The push for medical amnesty all started with a group of parents who lost children to drug overdose.
Robin Elliott was one of them.
“My son Zach was a private school student in Buckhead,” she said. “He was a beautiful, bright talented kid and he also used heroin.”
Zach was a multi-sport athlete, a productive student, and popular with his classmates. But he was never able to overcome his drug habit, even after multiple trips to rehab.
Elliott still remembers the phone call she received on May 1, 2011.
“They found his body in the backseat of his grandparents’ car in the English Avenue neighborhood in Atlanta,” she said.
Zach died of a heroin overdose at the age of 21.
After her son’s untimely death, Elliott co-founded the group Georgia Overdose Prevention.
She and other parents shared their stories of loss with legislators across the state, including Republican Representative Sharon Cooper of Marietta.
Cooper reflects on the story of a young man who was abandoned by his friends during an overdose.
“I still get chill bumps about this,” Cooper said. “They let him die and then they dumped his body on his mother’s front lawn so she would find it when (she) came home from church.”
Experiences like this inspired Cooper to make a difference. So she sponsored the bill that created Georgia’s 911 Medical Amnesty Law.
The law has two main functions. First, it allows more people to access the overdose prevention drug Naloxone, including first responders, physicians, and prevention groups.
Second, it establishes legal protection for those seeking help in the event of a drug-related emergency.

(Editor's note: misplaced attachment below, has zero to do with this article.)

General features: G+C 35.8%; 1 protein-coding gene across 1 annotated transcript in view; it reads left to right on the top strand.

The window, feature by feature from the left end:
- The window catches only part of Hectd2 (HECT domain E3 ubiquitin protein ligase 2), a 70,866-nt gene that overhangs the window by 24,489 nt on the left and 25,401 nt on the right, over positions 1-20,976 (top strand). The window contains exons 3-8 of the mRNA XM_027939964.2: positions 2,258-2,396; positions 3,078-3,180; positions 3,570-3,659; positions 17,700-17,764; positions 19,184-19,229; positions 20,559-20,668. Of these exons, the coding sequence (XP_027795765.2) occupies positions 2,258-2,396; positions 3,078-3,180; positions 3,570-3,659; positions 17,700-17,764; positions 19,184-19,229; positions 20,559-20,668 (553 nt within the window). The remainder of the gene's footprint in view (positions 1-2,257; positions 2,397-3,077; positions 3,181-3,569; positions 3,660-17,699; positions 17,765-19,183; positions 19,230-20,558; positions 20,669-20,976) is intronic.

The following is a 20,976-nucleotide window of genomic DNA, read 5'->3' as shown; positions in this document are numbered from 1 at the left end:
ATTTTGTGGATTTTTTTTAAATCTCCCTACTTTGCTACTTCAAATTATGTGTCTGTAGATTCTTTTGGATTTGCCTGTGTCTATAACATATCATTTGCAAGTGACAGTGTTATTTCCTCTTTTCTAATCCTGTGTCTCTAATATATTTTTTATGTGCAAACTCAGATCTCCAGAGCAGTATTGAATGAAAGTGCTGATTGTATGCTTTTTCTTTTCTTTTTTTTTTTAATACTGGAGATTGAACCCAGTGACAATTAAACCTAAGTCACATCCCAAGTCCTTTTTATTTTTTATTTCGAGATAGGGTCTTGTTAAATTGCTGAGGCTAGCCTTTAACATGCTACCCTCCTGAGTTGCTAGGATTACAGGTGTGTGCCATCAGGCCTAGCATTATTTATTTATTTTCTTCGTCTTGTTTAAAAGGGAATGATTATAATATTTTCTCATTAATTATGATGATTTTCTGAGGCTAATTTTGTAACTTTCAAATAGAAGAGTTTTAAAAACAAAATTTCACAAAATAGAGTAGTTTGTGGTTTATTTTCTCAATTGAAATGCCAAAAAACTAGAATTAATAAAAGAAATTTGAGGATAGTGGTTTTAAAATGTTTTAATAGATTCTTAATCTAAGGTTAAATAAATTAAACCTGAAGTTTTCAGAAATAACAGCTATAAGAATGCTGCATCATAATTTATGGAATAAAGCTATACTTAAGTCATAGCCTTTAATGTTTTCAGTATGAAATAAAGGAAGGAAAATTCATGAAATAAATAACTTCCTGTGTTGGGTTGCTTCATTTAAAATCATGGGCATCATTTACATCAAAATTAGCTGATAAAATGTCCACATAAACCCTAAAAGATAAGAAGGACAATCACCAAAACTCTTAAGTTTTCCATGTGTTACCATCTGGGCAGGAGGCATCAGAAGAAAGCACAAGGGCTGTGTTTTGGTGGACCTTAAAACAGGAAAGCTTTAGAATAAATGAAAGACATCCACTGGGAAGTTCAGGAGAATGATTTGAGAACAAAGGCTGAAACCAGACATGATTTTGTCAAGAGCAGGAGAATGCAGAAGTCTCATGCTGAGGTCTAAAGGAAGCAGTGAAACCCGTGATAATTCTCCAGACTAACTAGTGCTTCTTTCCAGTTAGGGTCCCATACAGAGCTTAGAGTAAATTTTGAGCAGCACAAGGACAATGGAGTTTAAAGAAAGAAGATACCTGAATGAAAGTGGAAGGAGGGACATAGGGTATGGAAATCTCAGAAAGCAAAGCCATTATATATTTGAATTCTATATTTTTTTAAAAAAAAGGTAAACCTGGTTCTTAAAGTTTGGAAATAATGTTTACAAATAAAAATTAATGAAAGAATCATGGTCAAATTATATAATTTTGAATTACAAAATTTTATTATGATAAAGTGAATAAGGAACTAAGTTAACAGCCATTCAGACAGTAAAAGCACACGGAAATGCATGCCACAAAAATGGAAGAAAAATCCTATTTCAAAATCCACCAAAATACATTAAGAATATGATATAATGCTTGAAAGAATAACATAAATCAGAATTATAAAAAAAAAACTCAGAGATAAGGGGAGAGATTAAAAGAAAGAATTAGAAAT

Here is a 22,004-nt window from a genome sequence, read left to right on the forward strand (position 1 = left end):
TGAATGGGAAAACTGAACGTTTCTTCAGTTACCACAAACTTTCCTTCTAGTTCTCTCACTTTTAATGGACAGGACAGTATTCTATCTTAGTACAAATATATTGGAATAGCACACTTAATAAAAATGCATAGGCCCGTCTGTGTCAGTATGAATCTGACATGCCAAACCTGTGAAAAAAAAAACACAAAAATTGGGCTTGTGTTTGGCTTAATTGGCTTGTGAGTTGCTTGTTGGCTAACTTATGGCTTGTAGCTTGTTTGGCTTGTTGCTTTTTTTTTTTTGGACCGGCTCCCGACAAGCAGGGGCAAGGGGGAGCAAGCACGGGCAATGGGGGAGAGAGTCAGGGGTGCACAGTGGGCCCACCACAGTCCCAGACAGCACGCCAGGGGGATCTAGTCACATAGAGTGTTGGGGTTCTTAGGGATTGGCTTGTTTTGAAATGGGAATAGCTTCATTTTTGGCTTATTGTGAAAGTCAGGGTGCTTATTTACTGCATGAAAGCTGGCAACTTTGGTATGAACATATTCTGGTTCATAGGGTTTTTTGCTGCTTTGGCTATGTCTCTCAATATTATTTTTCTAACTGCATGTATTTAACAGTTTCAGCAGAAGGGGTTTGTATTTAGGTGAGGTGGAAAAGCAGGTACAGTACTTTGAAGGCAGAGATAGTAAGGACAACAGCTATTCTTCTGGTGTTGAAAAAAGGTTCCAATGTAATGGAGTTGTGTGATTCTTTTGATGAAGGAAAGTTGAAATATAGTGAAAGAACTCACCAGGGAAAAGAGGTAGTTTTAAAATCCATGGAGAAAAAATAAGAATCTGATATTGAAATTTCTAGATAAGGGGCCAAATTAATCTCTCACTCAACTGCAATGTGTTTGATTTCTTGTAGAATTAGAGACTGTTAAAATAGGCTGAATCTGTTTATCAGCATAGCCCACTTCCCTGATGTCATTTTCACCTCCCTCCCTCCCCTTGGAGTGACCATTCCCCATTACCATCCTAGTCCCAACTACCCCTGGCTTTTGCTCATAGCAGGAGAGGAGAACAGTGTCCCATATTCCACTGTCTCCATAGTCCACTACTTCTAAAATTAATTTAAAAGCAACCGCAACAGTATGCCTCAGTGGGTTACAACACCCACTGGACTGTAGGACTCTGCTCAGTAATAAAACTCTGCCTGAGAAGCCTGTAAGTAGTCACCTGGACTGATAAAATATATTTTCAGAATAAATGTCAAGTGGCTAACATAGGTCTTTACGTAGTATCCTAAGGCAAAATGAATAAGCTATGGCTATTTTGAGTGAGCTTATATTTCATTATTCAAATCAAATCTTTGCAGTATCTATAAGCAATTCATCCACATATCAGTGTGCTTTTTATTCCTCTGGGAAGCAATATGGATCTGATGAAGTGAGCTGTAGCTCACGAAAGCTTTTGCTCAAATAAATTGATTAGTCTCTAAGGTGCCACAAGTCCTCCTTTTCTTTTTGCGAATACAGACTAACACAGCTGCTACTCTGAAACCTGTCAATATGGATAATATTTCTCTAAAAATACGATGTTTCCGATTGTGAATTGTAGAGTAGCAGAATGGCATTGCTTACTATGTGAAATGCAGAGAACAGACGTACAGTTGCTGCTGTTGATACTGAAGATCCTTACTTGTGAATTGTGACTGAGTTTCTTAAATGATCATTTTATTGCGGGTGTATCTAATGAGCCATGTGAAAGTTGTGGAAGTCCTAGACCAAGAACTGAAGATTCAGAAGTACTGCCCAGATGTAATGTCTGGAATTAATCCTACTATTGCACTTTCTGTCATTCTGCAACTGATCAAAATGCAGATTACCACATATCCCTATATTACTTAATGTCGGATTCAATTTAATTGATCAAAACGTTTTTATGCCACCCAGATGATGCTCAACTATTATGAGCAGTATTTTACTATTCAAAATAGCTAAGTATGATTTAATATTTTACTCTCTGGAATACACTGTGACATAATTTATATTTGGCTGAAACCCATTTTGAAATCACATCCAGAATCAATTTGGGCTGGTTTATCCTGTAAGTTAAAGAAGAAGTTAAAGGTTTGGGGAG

That applies to overdose victims and the person calling for medical assistance.
Joe DiFabio has been on both sides of that call, as a former opioid addict.
He got hooked on painkillers after a hockey injury in high school and eventually moved on to heroin.
He says before medical amnesty, he would still call 911 if a friend was overdosing. But the timing made things difficult.
“We would flush everything as our friend is going into respiratory failure,” Difabio said. “First things first, let's get rid of all the evidence, then we’ll go ahead and call it. You know, we’ll take our chances with it.”
After the law was passed in 2014, Joe overdosed eight times in a six week period. He says the new regulations made getting help much easier.
“They came, they revived me, they brought me back at the hospital, they monitored me, made sure my heart rate was steady. And then they would keep my overnight and then discharge me the next morning.”
Joe's story represents a positive example of medical amnesty at work. He's been clean for more than two years now after struggling with addiction for over a decade.
However, Georgia’s medical amnesty law doesn’t offer unlimited protection.
The law only applies to small amounts of controlled substances. That means less than four grams of a solid substance and less than a milliliter of a liquid.
The protection also extends to underage drinking and small amounts of marijuana.
According to research from the libertarian think tank CATO Institute, medical amnesty laws combined with better access to naloxone have made a real difference.
States that utilize the methods have seen up to an 11 percent decrease in overdose deaths.
But those benefits can still be hard to keep track of for law enforcement.
Cobb County district attorney Vic Reynolds shares his perspective.
“If this law works the way the legislature intended,” he says. “Then in reality, prosecutors, DA’s offices like ours should never see the case.”
Reynolds says although specific stats are hard to come by, the law is working well.
Officers accompany EMTs after an overdose call is received. If the factors are right, no charges are filed, no arrests are made.
But three years after the medical amnesty law passed, Reynolds admits that there’s still a lot of confusion surrounding it.
“People need to seek help, and they need to understand that if they do, and they have a possession amount of drugs, then they will not be charged criminally.”
Reynolds says media, law enforcement, and advocacy groups should work together to educate and inform people about medical amnesty in Georgia.
Public awareness is key, he says, because if people don’t know the law exists, they might not pick up the phone when it matters the most.